= area under the curve;
= confidence interval;
= cognitive impairment no dementia;
= Diagnostic and Statistical Manual of Mental Disorders, 4th edition;
= European Australasian Stroke Prevention in Reversible Ischemia Trial;
= European Australasian Stroke Prevention in Reversible Ischemia Trial, cognitive substudy;
= hazard ratio;
= lacunar infarct;
= mild cognitive impairment;
= modified Rankin scale;
= no cognitive impairment;
= Oxfordshire Community Stroke Project;
= partial anterior circulation infarct;
= posterior circulation infarct;
= receiver operating curve;
= total anterior circulation infarct;
= vascular dementia;
= Wechsler Adult Intelligence Scale–Revised;
= Wechsler Memory Scale–Revised.
doi:10.1212/WNL.0b013e3181c3fcb7
PMCID: PMC2788800  PMID: 19949033
15.  Patterns of Atrophy differ among Specific Subtypes of Mild Cognitive Impairment 
Archives of neurology  2007;64(8):1130-1138.
Objective
To investigate patterns of cerebral atrophy associated with specific subtypes of mild cognitive impairment (MCI).
Design
Case-control study
Setting
Community-based sample at a tertiary referral center
Patients
One hundred and forty-five subjects with MCI subjects and 145 age and gender-matched cognitively normal controls. MCI subjects were classified as amnestic single cognitive domain, amnestic multi-domain, non-amnestic single-domain and non-amnestic multi-domain MCI. The non-amnestic single-domain subjects were also divided into language, attention/executive, and visuospatial groups based on the specific cognitive impairment.
Main Outcome Measure
Patterns of grey matter loss in the MCI groups compared to controls assessed using voxel-based morphometry
Results
The amnestic single and multi-domain groups both showed loss in the medial and inferior temporal lobes compared to controls, while the multi-domain group also showed involvement of the posterior temporal lobe, parietal association cortex and posterior cingulate. The non-amnestic single-domain subjects with language impairment showed loss in the left anterior inferior temporal lobe. The group with attention/executive deficits showed loss in the basal forebrain and hypothalamus. No coherent patterns of loss were observed in the other subgroups.
Conclusions
The pattern of atrophy in the amnestic groups is consistent with the concept that MCI in most of these subjects represents prodromal AD. However, the different patterns in the language and attention/executive groups suggest that these subjects may have a different underlying disorder.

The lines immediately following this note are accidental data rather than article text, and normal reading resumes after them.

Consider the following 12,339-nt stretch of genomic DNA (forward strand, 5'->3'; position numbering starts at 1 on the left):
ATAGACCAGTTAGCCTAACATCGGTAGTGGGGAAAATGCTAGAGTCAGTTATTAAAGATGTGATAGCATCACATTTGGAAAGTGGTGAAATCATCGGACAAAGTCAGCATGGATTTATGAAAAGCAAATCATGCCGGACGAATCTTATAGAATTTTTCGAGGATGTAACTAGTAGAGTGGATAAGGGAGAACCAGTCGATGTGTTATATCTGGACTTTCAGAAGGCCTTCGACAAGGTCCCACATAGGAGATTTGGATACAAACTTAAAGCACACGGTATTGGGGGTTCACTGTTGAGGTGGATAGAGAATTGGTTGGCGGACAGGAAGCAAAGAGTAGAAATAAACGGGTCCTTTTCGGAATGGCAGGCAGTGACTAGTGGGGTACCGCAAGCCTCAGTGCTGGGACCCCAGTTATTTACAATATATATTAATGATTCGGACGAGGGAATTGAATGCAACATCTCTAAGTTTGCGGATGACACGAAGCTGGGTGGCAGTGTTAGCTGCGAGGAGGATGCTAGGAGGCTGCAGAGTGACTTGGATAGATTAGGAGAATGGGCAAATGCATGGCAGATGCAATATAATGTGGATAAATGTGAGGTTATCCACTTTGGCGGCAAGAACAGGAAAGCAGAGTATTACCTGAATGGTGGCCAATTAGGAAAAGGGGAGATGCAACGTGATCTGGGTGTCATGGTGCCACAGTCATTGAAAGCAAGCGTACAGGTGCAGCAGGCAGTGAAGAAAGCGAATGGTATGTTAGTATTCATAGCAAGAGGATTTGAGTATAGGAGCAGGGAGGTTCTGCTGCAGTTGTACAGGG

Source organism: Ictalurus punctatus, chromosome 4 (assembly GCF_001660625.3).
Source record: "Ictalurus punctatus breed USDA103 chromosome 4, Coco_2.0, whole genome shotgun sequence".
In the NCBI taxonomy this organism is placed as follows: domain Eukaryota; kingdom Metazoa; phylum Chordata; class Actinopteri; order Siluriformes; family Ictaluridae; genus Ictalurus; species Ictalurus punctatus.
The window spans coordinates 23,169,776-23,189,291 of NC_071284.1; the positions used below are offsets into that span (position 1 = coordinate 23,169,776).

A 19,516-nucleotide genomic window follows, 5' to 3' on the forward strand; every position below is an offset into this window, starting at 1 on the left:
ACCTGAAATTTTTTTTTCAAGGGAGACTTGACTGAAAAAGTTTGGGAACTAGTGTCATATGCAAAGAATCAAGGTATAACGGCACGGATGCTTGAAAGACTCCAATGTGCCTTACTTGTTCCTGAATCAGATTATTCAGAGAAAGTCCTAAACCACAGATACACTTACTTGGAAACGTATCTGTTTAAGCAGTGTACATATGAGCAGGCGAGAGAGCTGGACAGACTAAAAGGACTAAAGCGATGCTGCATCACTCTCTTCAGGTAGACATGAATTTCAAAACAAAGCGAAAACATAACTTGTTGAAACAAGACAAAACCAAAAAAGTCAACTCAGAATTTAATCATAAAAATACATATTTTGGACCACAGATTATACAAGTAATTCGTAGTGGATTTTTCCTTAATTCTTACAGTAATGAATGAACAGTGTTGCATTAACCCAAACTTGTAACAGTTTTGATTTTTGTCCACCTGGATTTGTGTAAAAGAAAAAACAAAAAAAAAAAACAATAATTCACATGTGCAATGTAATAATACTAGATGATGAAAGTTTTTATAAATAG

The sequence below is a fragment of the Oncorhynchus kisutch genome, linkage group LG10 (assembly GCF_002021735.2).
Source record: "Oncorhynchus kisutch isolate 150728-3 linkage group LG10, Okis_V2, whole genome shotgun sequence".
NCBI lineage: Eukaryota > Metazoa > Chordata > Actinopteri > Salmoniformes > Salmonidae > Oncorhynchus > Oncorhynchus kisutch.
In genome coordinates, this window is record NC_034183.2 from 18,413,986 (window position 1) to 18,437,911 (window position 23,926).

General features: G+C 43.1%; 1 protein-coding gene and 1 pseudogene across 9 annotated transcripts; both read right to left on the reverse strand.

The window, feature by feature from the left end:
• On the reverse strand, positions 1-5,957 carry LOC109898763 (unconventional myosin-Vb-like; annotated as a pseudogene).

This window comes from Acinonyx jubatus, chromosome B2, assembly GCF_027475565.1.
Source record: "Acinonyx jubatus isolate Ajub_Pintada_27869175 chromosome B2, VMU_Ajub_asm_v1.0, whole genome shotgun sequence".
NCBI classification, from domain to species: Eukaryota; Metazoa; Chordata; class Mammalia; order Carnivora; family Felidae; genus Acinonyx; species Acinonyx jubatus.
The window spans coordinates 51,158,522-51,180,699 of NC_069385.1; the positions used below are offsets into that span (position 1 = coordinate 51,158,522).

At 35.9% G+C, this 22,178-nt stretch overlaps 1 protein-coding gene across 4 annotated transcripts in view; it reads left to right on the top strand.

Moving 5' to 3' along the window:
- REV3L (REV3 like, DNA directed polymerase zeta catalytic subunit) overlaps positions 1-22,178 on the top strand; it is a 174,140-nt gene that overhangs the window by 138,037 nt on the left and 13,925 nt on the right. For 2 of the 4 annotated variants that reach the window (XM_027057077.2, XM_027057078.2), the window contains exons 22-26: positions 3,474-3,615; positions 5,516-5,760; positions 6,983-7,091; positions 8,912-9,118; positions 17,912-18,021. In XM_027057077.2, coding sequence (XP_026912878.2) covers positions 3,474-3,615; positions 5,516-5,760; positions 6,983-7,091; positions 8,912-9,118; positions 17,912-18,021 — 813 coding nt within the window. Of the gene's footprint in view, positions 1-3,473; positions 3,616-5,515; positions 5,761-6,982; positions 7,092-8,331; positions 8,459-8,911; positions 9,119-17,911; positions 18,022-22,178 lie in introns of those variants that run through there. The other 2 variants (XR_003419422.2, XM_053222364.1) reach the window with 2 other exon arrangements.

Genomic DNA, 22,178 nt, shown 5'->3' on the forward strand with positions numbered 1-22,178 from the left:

doi:10.1001/archneur.64.8.1130
PMCID: PMC2735186  PMID: 17698703
16.  MILD COGNITIVE IMPAIRMENT, DEMENTIA AND SUBTYPES AMONG OLDEST OLD WOMEN 
Archives of neurology  2011;68(5):631-636.
Objective
To determine the prevalence of mild cognitive impairment (MCI), dementia and subtypes among oldest old women.
Design
Prospective cohort study
Setting
Women, Cognitive Impairment Study of Exceptional Aging
Participants
1299 oldest old (≥ 85 years) women
Main Outcome Measures
All women completed a neuropsychological test battery. Those who screened positive for possible cognitive impairment (n=634) were further assessed for a diagnosis of dementia, MCI, or normal by an expert panel. Remaining women were considered cognitively normal. Dementia and MCI subtypes were determined using standard criteria.
Results
The women had a mean age of 88.2 years and 27.0% were ≥90 years; 231 women (17.8%) were diagnosed with dementia and 301 (23.2%) with MCI for a combined cognitive impairment prevalence of 41.0%. Clinical features consistent with Alzheimer’s disease and mixed dementia were most common, each accounting for 40% of dementia cases. Amnestic multiple domain and non-amnestic single domain were the most common MCI types, accounting for 33.9% and 28.9% of cases respectively. Cognitive impairment was more frequent among women ≥90 years compared to those 85–89 years (dementia 28.2% vs. 13.9%, p<0.0001, and MCI 24.5% v. 22.7%, p=0.02) and more common among women with less education, history of stroke, and prevalent depression.
Conclusions
In this large sample of oldest old women, approximately 40% had clinically adjudicated cognitive impairment. Subtypes of dementia and MCI were similar to younger populations. Our results suggest that women in the fastest growing demographic, the oldest old, should be carefully screened for cognitive disorders, especially high risk groups.
doi:10.1001/archneurol.2011.82
PMCID: PMC3108074  PMID: 21555638
17.  Multiple Cognitive Deficits in Amnestic Mild Cognitive Impairment 
Objective
To determine if more widespread cognitive deficits are present in a narrowly defined group of patients with the amnestic form of mild cognitive impairment (MCI).
Methods
From a larger sample of patients clinically diagnosed as meeting the criteria of Petersen et al. for amnestic MCI, we selected 22 subjects who had Clinical Dementia Rating scores of zero on all domains besides memory and orientation. These MCI subjects with presumably isolated memory impairments were compared to 35 age-matched normal controls and 33 very mild Alzheimer's disease (AD) patients on a battery of neuropsychological tests.